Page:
Helen DeWitt, at a reporter’s prompting, lists some of the books she most likes to return to:
Rereading is important for writers because people in the publishing industry constantly give advice couched in terms of helping the reader. If you are not only a reader, or even a rereader, but a rerererererererererereader, you know this is complete bollocks. “The” reader does not exist. The 9-year-old who read The Lion, The Witch and the Wardrobe 50 times in a year is genetically identical to the 54-year-old who has read Invisible Cities more times than she can count (if certainly not 50). The 16-year-old who read Pride and Prejudice as historical romance (I know Austen was forbidden, but really) is genetically identical to the 54-year-old who reads it for its social analysis, its savagery. (The 16-year-old would have had no interest in Goffman or Bourdieu; the 54-year-old sees Austen as their intellectual cousin.) As a rereader you can’t be an amnesiac: you KNOW there were books you loved and outgrew, books you hated first time, admired 20 years later.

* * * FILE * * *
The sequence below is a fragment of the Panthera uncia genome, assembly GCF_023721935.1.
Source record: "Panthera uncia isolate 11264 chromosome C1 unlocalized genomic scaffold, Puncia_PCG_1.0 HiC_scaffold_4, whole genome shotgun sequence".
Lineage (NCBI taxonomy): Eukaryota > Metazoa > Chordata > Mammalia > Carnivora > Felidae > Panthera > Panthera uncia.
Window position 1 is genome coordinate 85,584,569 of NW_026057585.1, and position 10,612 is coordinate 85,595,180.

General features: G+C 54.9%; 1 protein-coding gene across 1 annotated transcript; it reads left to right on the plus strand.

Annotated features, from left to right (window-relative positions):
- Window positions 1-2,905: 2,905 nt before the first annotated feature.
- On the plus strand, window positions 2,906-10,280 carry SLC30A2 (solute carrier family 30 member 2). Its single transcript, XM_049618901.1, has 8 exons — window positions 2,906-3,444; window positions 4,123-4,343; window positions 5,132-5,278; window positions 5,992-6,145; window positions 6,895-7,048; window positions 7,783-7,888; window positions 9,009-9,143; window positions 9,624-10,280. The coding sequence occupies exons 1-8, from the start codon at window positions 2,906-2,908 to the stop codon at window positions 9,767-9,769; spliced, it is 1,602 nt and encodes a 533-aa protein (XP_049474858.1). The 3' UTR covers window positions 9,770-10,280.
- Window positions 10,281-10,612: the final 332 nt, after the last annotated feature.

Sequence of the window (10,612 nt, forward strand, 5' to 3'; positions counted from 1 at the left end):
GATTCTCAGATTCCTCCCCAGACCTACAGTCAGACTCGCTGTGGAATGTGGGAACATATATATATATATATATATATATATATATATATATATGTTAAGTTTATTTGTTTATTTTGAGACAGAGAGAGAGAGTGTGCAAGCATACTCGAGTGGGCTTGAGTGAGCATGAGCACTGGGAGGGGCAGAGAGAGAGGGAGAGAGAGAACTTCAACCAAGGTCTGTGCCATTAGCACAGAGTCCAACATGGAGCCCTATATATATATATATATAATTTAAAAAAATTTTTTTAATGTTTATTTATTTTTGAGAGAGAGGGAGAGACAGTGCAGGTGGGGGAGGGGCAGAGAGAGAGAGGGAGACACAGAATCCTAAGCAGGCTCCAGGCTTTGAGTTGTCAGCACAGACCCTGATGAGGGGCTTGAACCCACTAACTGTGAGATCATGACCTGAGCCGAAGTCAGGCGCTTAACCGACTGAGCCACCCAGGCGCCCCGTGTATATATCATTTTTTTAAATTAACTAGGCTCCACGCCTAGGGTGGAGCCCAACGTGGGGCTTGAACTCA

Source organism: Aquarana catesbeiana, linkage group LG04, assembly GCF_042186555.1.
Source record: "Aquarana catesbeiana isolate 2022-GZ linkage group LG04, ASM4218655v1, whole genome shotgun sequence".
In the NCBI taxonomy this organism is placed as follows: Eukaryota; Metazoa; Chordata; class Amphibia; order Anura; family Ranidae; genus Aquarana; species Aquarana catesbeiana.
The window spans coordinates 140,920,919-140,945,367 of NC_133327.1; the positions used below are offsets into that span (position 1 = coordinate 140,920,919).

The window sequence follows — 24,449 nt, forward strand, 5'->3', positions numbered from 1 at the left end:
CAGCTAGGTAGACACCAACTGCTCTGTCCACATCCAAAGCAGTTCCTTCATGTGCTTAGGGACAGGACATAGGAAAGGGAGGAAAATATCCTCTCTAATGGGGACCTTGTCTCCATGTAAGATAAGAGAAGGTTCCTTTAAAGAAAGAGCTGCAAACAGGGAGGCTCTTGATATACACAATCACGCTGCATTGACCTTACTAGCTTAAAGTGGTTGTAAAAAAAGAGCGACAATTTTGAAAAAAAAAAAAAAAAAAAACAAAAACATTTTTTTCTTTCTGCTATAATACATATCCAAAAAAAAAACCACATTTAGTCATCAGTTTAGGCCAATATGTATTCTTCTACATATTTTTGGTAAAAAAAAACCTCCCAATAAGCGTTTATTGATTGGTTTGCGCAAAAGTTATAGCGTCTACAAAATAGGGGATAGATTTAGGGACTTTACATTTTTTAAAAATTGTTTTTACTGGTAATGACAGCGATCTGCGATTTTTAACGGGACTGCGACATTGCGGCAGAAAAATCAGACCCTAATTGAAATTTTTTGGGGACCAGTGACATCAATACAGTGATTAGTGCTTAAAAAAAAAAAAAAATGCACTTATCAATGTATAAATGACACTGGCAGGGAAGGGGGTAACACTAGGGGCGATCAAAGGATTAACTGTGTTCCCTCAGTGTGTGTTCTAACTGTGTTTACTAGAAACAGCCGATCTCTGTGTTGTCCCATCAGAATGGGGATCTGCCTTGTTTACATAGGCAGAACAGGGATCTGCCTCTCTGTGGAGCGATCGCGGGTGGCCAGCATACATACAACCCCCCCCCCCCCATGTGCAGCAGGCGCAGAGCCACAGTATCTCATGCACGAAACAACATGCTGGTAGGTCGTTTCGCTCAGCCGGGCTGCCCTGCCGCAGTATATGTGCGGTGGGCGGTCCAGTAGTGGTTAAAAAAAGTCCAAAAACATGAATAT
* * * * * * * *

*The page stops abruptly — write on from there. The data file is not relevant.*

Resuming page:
I don’t get to return to books as much as I’d like, but one of the most enjoyable reading experiences I had last year was revisiting Edward P. Jones’ two short story collections, this time reading them in parallel since the stories “talk” to each other. (That is, the first story in Lost in the City shares characters with the first story in All Aunt Hagar’s Children, and so forth.) I recall enjoying Wendy Lesser‘s book on the subject, Nothing Remains the Same, though it’s been a decade since I’ve read it and I owe it another visit.